Mr. Mason assists his employee Laufia Crosdale to stitch a uniform.
One of Earl Mason’s proudest moments in his more than three decades of being a tailor was the first time he made a skirt! At the time, he was in sewing class at school and imagined himself stitching it for the prettiest girl in his class. He was, therefore, quite surprised when he discovered that he would be the one to model the finished product.
“I was at Mona Secondary, at the time, and I was so excited that I went home and told my mom about it,” recalled Mr Mason.
“She bought me a length of tie-dyed material. Then, I went to school and asked my teacher who would be wearing it. When she said I was sewing it for myself. And, I would be the one to model it, I was shocked. However, I finished the skirt, modeled it, and was applauded by the entire student body,” he related.
Mr Mason is now the owner of EMR6 Enterprise, a garment manufacturing operation, off in Duhaney Park, Kingston 20. Although his mother supported him by purchasing the material for the skirt, she was not enthusiastic that he decided to become a tailor.
“I wanted to learn how to sew, based on a dream I had when I was nine years old,” explained Mr Mason. “When I was 13, I started learning the trade. My mother wasn’t pleased because she saw the industry as being for persons who could not succeed academically. As a result, she and my older brother punished me frequently.”
While in high school, Mr. Mason stated that life was difficult and his mother could not even find the money to pay for his graduation gown.
“I remember that I had to borrow a pair of shoes that was much smaller than my feet. It hurt while I walked to the point that when I was going home I had to turn it into a slippers to ease the pain,” he recalled.
After serving as an apprentice with a tailor in his community, the father of one worked with the same company where he interned during high school. However, he dreamed about operating his own company and wanted to learn more about the industry. When his uncle offered him a job as a production manager at his establishment, he jumped at the chance.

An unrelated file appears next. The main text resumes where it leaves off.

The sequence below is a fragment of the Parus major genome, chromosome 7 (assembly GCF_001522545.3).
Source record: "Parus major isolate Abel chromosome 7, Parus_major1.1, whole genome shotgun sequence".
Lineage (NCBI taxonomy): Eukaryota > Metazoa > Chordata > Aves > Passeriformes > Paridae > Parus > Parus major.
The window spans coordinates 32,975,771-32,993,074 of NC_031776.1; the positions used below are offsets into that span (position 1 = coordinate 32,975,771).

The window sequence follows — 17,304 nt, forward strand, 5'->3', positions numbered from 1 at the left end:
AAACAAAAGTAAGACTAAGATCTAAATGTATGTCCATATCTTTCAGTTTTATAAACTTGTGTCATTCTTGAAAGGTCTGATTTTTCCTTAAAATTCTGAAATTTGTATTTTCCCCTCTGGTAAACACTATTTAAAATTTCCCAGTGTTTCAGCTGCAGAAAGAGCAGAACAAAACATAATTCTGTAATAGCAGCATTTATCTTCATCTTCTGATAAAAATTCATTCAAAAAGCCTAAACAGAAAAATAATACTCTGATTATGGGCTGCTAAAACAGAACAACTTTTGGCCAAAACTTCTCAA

“I was there for a while, however, I was not satisfied and, therefore, left. At one point I migrated,” he explained. “And, when I came back home, I was employed to another garment manufacturing company. They offered me a percentage of a contract if I taught their other employees how to sew. And, I subsequently used the funds from that sub-contract to purchase three machines and started my own business.”
His busiest periods are from May to year end when summer events, back-to-school preparations and the Christmas period keeps him occupied and provided employment for his staff of seven.
It was during those busy periods that he relied on JN Small Business Loans (JNSBL) for support to purchase raw material to meet his clients’ demands.
“JNSBL assisted me a great deal,” stated Mr Mason, “They responded at a time when I secured a contract and needed funds to purchase raw material. And, after their assessment, they provided the support I needed. The process was smooth.”
He also noted that, “JNSBL taught me to be disciplined, manage money and, also pay attention to the administrative aspect of my business.”
Gillian Hyde, general manager, JNSBL commented on Mr Mason’s operations. “Mr Mason was eager to do well and wanted to help his community. He was also on the current season of The Innovators and benefitted from the advice he received. We welcome the opportunity to provide Mr. Mason with the appropriate JNSBL loan possibilities along with training needed to strengthen his operations that will help him to achieve his goals.
We will continue to encourage and support him in whatever way we can.”
Mr. Mason is the first to arrive at his factory in the mornings, and the last to leave at nights. He enjoys teaching others to sew; and plans to further expand his company; and employ at-risk youths to teach them his skills.
Up to late last year, he marketed his business mainly through referrals. However, after being featured on “The Innovators,” a 30-minute reality TV series, which challenges up-and-coming entrepreneurs to grow their operations, he experienced an upswing in business.
“January to April used to be a slow period,” he stated. “Hence, I had fewer persons working with me. But, now, everyone is here full time. The Innovators programme helped me to become a better entrepreneur and increased my clients. I now serve a law firm, several basic schools, and corporate companies, as well as, my regular clients.”
Mr Mason, who grew up in Papine, St. Andrew, plans to train more persons in the future. He believes being able to sew is a dying art and hopes that more person will see it as a career path.
“Many persons who sew these days use patterns. I want to change that and will be teaching more young people this skill, because being a tailor is a worthwhile vocation,” he maintained.